Joe Biden wants to secure a political agreement with the European Union to restore confidence in data flowing across the Atlantic when he meets leaders in Brussels on June 15, according to five people with knowledge of the talks.
Such a deal would represent a major step toward removing suspicions and legal dangers that have plagued the transatlantic relationship since Edward Snowden, a U.S. National Security Agency whistleblower, revealed in 2013 that U.S. intelligence agencies had spied on global leaders, including many from the 27-country bloc.
Europe’s highest court has since struck down two transatlantic data transfer agreements that underpin billions of dollars in EU-U.S. digital trade. That includes invalidating the so-called Privacy Shield accord last July after judges ruled that Washington did not sufficiently protect EU citizens’ data from U.S. national security agencies when it was transferred across the Atlantic.
The deal that Biden is seeking — in the form of a high-level political agreement with European Commission President Ursula von der Leyen during the upcoming EU-U.S. summit — would lay the groundwork for a new transatlantic data transfer deal, according to the five people, who spoke to Digital Bridge, POLITICO’s transatlantic tech newsletter, on the condition of anonymity because they were not authorized to speak publicly about the talks.
Companies from Google to General Electric on both sides of the Atlantic have been pushing for such an agreement for almost a year, though major hurdles remain over potential limits on how U.S. national security agencies can access EU citizens’ data.
The White House’s proposals, which must still be hammered out and could change before the meeting, coincide with ongoing wariness from the EU about American surveillance practices. On Sunday, a Danish public broadcaster published allegations that the country’s intelligence agencies had helped the NSA to eavesdrop on EU leaders.
The report prompted French President Emmanuel Macron to demand answers from both the U.S. and Denmark. “If these revelations are correct, I want to say it is not acceptable among allies, very clearly,” he told a joint press conference with German Chancellor Angela Merkel on Monday.
Biden is expected to urge von der Leyen to back a political agreement around a new data transfer agreement, according to sources in both Washington and Brussels. The goal, two of the officials added, was to secure overarching commitments to fast-track negotiations, which have so far struggled to overcome legal questions about how Washington can better protect EU citizens’ privacy rights. The technical details would then be left to both sides’ negotiating teams.
Underscoring how much Washington is putting on this diplomatic full-court press, Gina Raimondo, the U.S. commerce secretary, and Katherine Tai, the U.S. trade representative, are expected to join Biden during his visit to Brussels. Both officials are central to the ongoing negotiations for a new U.S.-EU data transfer deal, as well as the pact’s impact on transatlantic digital trade.
Spokespeople for the European Commission and U.S. Department of Commerce declined to comment.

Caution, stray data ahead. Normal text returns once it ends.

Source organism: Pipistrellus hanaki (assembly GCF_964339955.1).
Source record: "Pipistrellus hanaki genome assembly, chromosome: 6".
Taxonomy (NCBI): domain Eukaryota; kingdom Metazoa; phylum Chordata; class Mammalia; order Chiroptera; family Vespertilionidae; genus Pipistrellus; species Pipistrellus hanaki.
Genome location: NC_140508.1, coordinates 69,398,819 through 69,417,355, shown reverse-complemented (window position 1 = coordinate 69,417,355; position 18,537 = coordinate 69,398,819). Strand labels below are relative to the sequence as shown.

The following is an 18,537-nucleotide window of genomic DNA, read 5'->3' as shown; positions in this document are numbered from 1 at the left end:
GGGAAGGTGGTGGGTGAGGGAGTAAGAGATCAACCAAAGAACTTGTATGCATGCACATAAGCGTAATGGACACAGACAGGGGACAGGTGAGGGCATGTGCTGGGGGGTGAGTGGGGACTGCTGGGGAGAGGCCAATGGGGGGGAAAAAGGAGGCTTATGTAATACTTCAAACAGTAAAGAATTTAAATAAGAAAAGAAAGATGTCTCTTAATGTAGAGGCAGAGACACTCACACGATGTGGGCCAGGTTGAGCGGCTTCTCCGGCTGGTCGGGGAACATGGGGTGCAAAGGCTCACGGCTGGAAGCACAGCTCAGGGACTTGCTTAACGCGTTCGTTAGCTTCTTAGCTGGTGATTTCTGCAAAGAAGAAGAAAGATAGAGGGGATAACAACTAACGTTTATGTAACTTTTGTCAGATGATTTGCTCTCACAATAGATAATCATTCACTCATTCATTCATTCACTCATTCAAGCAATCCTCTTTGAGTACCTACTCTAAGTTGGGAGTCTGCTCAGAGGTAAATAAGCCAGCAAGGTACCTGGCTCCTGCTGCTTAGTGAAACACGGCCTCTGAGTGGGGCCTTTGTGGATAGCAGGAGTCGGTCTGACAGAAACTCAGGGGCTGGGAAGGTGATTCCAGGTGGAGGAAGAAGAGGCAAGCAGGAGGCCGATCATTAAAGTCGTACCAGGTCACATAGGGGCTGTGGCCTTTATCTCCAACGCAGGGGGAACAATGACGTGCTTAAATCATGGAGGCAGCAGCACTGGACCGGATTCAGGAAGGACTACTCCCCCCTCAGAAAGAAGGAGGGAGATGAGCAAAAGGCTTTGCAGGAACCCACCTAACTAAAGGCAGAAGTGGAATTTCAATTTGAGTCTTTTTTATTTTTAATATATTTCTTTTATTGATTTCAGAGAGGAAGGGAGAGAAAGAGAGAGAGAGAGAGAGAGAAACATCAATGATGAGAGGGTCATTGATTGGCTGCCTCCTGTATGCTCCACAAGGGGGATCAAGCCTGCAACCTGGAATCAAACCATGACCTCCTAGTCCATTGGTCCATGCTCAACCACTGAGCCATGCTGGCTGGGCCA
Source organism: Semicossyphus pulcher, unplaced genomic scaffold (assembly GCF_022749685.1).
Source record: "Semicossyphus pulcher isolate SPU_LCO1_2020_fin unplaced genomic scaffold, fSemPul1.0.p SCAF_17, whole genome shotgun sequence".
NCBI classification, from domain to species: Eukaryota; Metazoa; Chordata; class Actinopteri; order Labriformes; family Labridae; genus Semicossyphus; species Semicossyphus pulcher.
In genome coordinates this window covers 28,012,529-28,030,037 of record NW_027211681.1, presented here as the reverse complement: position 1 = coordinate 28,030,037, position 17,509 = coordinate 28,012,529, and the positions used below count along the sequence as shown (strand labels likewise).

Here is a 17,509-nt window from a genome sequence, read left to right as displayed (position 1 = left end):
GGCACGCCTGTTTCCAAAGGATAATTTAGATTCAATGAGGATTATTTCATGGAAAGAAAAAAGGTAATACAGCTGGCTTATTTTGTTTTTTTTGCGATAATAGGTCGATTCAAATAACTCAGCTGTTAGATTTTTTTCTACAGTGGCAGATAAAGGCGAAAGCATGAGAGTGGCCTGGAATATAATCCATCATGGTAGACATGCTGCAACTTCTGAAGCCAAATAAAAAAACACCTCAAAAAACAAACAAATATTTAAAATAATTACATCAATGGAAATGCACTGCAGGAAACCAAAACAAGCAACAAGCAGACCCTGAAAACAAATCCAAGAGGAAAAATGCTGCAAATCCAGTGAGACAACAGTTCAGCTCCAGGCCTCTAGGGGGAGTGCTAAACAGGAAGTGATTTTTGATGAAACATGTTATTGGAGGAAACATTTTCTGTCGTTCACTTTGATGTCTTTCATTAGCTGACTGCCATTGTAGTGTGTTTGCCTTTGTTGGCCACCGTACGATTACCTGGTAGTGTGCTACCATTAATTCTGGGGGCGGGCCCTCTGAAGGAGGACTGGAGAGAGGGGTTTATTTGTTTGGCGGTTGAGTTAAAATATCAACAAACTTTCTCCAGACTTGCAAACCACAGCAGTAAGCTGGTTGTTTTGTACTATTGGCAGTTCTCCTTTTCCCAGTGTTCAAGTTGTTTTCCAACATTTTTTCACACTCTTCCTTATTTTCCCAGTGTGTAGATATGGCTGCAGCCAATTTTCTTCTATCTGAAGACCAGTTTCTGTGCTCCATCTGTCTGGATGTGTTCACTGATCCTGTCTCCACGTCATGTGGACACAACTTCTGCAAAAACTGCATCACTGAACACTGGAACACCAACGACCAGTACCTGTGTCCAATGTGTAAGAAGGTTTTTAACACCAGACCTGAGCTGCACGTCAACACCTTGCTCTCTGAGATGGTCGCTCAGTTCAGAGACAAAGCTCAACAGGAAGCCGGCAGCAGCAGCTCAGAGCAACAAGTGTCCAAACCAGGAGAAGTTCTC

Build back better
The upcoming trip marks the first time that Biden and von der Leyen will meet in person to hammer out thorny issues from combating climate change to rebuilding the global economy hit by the coronavirus pandemic.
Three officials said that a new transatlantic data transfer agreement was one of many policy discussions that were expected to take place at the June 15 summit.
But the highlighting of the topic — which could be included in the official communiqué produced by both sides at the end of the summit — is a sign of Washington’s growing interest in the issue. EU and U.S. negotiators have spent almost a year trying to reach a deal, though a final agreement is not expected until late 2021, at the earliest.
Top European officials are pushing for stronger commitments, including changes to U.S. legislation, from Washington to safeguard EU rights.
Speaking at POLITICO’s AI Summit this week, European Commission Vice President Věra Jourová urged U.S. policymakers to pass new rules that curbed federal agencies’ bulk data collection if Brussels and Washington were to reach a deal.
“A legally binding rule would be very useful, I would even say necessary,” she added in reference to the need for new U.S. laws — something that Washington has so far refused to do.
Since taking office in January, Biden’s administration has put forward suggestions to meet the EU’s concerns over how the bloc’s data is handled in the U.S., according to two individuals with knowledge of the matter who did not provide specifics on the recommendations.
Yet those proposals have yet to be met with approval from EU officials, who are concerned that Europe’s top court will again overturn any new data transfer deal that doesn’t have legally-binding restrictions on U.S. government surveillance activities.
After the White House proposed including data transfers in the upcoming EU-U.S. summit, two EU officials said they were surprised that the Biden administration was doubling down on the issue when both sides’ negotiating teams remained far apart on how best to solve the outstanding issues linked to U.S. government surveillance.
Still, a U.S. government official voiced frustration that Brussels was demanding American national security agencies limit their bulk data collection practices when many European national intelligence authorities used similar practices, often targeting U.S. citizens.
While the EU has the power to approve a transatlantic data deal, it has no say over EU countries’ security agencies because their authority is solely overseen by national governments.
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